North’s message to China ho-hum
North Korean leader Kim Jong-un sent a congratulatory message to Chinese President Xi Jinping to mark the 65th anniversary of the founding of the People’s Republic of China, but the message conspicuously skipped Pyongyang’s usual praise of its “friendship” with Beijing.
According to the North’s Korean Central News Agency yesterday, Kim and other North Korean leaders - including Pak Pong-ju, premier of the cabinet - sent anniversary greetings to Chinese leaders including President Xi and Premier Li Keqiang.
“Our people hope that the Chinese people will achieve bigger successes in the efforts for the development and prosperity of the country, and we wish the People’s Republic of China prosperity and your people happiness,” the brief message said.
The three-paragraph greeting was lackluster compared to messages sent to Beijing’s leadership on similar occasions in the past.
Conspicuously missing from this year’s message was North Korea’s routine bragging about the “North-China friendship” to celebrate its closeness with China.
In the message to Xi last year, Kim stressed the importance of further developing the bilateral alliance built on the blood and sacrifice of earlier generations.
In 2012, Kim stressed the importance of developing the two countries’ friendship by upholding the legacies of his father and grandfather, the two previous rulers of North Korea.
North Korea observers have watched Pyongyang’s relations with Beijing cool over in recent years, particularly in the aftermath of the Kim Jong-un regime’s nuclear test in 2013, which China had cautioned against.
The execution of Jang Song-thaek, the powerful uncle of Kim known for his close relations with China, also played a role in Beijing’s disgruntlement with Pyongyang.
The message to China was the latest in a series of signs of deteriorating China-North relations. Last month, Xi sent his own congratulatory message on the 66th anniversary of the founding of North Korea.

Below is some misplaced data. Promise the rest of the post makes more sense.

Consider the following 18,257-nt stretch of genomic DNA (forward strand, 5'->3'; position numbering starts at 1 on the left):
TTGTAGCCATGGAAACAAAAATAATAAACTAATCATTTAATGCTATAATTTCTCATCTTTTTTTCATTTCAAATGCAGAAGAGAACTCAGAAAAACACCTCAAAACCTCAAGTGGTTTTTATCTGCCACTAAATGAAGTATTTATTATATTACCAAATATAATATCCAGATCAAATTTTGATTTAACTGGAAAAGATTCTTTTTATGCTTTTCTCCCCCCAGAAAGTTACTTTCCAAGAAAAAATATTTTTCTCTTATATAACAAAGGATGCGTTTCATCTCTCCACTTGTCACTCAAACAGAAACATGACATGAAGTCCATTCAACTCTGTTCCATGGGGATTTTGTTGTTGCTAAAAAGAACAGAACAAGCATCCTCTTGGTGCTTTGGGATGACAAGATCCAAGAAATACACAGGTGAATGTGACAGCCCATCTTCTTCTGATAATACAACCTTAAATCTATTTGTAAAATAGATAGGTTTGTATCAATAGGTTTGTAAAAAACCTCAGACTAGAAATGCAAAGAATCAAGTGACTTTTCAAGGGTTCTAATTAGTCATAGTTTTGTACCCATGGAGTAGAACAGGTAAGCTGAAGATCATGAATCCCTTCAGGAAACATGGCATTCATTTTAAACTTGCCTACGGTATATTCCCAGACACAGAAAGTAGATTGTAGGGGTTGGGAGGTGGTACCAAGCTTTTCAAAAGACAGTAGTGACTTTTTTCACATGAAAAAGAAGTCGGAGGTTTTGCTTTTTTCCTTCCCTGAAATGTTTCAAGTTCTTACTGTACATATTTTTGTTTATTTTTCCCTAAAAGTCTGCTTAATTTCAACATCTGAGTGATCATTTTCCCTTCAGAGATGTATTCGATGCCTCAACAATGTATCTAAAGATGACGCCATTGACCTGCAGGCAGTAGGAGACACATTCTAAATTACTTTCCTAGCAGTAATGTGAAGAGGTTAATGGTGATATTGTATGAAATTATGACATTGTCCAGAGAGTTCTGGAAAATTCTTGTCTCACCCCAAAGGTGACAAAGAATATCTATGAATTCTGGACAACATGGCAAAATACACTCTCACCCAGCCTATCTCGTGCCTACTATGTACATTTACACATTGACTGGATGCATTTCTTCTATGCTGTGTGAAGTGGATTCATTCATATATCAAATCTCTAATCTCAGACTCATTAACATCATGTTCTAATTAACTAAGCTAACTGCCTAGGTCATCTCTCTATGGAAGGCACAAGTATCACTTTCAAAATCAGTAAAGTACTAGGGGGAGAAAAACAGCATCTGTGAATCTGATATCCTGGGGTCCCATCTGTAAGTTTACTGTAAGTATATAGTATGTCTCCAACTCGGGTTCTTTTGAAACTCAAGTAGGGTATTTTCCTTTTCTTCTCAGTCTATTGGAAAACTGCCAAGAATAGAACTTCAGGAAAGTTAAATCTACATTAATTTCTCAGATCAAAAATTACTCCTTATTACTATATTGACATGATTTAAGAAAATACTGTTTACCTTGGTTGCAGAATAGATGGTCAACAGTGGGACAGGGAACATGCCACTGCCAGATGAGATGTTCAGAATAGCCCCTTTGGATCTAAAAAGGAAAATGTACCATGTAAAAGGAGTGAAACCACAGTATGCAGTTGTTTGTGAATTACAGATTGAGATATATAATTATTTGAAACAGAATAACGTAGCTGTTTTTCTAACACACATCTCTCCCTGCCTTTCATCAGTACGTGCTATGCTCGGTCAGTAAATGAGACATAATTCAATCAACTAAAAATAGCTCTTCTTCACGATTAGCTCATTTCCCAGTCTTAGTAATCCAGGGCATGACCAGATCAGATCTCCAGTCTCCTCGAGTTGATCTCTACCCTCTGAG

Pyongyang also gave more prominence to a message from Russian President Vladimir Putin. Xi’s message was published on the third page of the Rodong Sinmun, while Putin’s message was featured on the front page. Kim’s message to China comes as the young North Korean ruler continues to avoid the public eye. He hasn’t made a public appearance since Sept. 3. Through its official TV network, the North admitted last week that Kim was ill in some way, although it said he was still working despite his “discomfort.”
Foreign Policy magazine claimed on its website that Kim has come down with gout. The report quoted a popular rumor without naming a source. It also quoted a U.S. expert as saying Kim is resting at family retreats away from the North Korean capital city.
“According to officially released information, Kim Jong-un spends much of his time at the family compounds in Wonsan and Kangdong,” Curtis Melvin, a researcher with the U.S.-Korea Institute at Johns Hopkins University, was quoted as saying by Foreign Policy.
Wonsan is in South Hamgyong Province and Kangdong is in southern Pyongan. The family compound in Kangdong is where Kim Jong-il, the late father of the young North Korean ruler, recovered from a stroke, Melvin said.
BY SER MYO-JA [email@example.com]
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